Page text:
Essentially, a pension is just a type of savings plan to help you save money for later in life, typically, your retirement. It also has favourable tax treatment compared to other forms of savings.
There are different types of pensions available, depending on your circumstances. So here is an overview of the different options.
This is a pension scheme arranged by your employer. Auto-enrolment legislation requires your employer to enrol you in a pension scheme if you are between 22 and State Pension Age, work in the UK and earn more than £10,000 per year. A percentage of your pay goes into your pension scheme every payday and your employer will also pay money into your pension too.
There are two types of workplace pension:
· Defined Contribution – your pension is based on how much money has been paid into the scheme. The contributions made (by both you and your employer) are invested by the pension provider. The amount available when you retire depends on how much has been paid in and how well then investments have performed. You can get backless than you invested.
· Defined Benefit – sometimes referred to as final salary pension schemes. These pension schemes guarantee you will get a specified benefit when you reach the scheme’s retirement age. The benefit is usually based on a formula that reflects your salary and years of service. The money you get back, or your income in retirement, does not depend on how investments have performed.
You may be familiar with the terms Personal Pension, Stakeholder Pension and Self-Invested Personal Pension (SIPP). These are all types of individual pensions.
The amount you pay in and the frequency of your payments is usually up to you. The amount you get back largely depends on how well your investments perform. The value of your pension can go down as well and up, and you may get back less than what you have paid in.
The State Pension is a pension provided by the government when you reach the State Pension Age. To qualify for the State Pension, you must usually have at least10 qualifying years on your National Insurance record. The exact amount you receive is also based on your National Insurance records and you will normally get the full state pension if you have at least 35 qualifying years of contributions.
You can obtain an up-to-date state pension forecast for your individual circumstances on the government website. If you would like an up-to-date state pension forecast ,please click here. Please note, you will need to either register for the Government Gateway or login to the Government Gateway.
How can you take your money from your pension scheme?
Most pensions will set an age from which you can start taking money from your pension. This is typically between 55 and 65.
They will also have rules for when you can take your pension earlier than normal, such as if you become seriously ill.
Different pension schemes have different options when it comes to start taking money from your pension, for example:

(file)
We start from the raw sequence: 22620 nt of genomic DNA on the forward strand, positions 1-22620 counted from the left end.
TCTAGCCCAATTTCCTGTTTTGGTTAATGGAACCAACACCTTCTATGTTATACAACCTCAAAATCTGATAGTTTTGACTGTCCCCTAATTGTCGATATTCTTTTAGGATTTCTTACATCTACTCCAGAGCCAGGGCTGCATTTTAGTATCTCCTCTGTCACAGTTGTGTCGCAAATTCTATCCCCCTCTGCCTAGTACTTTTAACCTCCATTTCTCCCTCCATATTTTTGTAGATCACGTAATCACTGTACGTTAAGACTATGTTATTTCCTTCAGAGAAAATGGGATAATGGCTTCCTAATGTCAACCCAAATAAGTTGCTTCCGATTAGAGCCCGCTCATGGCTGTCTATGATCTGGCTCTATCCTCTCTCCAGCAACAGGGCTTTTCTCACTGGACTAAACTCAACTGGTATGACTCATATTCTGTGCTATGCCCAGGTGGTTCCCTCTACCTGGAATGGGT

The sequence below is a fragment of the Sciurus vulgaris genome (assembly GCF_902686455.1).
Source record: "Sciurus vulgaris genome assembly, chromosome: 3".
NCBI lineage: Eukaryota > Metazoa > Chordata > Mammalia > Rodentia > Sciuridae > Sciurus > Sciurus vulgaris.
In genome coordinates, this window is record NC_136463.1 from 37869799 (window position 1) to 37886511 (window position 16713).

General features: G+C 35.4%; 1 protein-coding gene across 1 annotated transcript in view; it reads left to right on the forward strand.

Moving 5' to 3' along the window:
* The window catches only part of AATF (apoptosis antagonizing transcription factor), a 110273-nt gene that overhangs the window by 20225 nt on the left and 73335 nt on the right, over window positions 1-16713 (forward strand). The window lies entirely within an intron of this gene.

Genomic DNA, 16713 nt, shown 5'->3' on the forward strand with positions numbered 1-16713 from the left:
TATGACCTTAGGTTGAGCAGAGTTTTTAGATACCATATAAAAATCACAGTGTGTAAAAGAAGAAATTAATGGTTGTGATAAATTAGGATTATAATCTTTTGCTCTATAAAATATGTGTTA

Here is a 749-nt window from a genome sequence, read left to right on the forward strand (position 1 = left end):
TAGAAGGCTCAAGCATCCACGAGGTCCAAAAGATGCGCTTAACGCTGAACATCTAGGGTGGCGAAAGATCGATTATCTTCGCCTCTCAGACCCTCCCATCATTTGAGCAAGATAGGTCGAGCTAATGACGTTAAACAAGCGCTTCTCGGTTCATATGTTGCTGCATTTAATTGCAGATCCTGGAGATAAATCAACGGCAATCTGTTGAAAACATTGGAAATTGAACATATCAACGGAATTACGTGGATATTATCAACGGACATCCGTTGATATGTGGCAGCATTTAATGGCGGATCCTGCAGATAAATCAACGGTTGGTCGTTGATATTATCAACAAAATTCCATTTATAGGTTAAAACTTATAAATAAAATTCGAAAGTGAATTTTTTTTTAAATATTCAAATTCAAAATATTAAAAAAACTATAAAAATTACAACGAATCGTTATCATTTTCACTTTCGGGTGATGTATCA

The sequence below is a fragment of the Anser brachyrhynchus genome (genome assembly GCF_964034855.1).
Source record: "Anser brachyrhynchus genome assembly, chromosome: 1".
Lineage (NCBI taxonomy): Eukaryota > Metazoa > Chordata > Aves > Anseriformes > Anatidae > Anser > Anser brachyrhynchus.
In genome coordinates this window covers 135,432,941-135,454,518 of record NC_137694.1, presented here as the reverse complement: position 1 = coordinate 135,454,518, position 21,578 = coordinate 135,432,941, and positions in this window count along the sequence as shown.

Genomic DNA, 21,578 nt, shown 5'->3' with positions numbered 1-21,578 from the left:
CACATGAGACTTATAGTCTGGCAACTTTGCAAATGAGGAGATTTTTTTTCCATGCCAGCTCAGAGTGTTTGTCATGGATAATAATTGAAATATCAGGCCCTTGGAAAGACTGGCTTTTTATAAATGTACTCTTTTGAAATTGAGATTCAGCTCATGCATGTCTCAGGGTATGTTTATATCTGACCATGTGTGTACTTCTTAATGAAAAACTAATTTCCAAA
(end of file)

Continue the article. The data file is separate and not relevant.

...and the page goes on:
· With a defined benefit pension, you may be able to take some of the pension as a tax-free lump sum, but this will depend on the rules of the scheme. The rest of your pension will be paid to you as a guaranteed income for the rest of your life
· If you’ve got an individual pension, or a defined contribution pension, you can take up to 25% of its value as a tax-free lump sum. You will usually pay tax on the rest and you have several options:
· Take as a cash lump sum, although be aware as this can lead to you paying a significant amount of tax
· Purchase an annuity (a guaranteed income for the rest of your life)
· Flexi-Access Drawdown – where you leave it invested and take regular or one off withdrawals over time
Different ways of taking your pension have different levels of risk and security, and potentially different tax implications. For this reason, we suggest you take advice on what option is best for you personally
Why should you pay into a pension?
· You get tax relief on contributions – when you pay into a pension, the government usually adds money into your pension too, in the form of tax relief.
· If your pension scheme operates a ‘relief at source’ method of tax relief, the government will add £20 to your pension for every £80 you pay in. If you’re a higher rate taxpayer, you may have to claim any higher rate tax relief you’re entitled to through your self-assessment.
· In some workplace pensions, your contributions are paid through ‘salary sacrifice’. This means that you are ‘exchanging’ part of your salary for a higher pension contribution than required from your employer. This means that you will save the tax and National Insurance contributions on this money as it’ll be going into your pension instead.
· Employer Contributions – all employers must contribute to pensions schemes on behalf of all eligible employees. You should check with your employer to see how much they will pay in. As mentioned above, some employers allow you to ‘exchange’ part of your salary in return for a higher pension contribution. In this way, both you and the employer will save on tax and National Insurance contributions.
The Financial Conduct Authority do not regulate auto enrolment.
The value of pensions can fall as well as rise. You may get back less than you invested.
Tax treatment varies according to individual circumstance and is subject to change.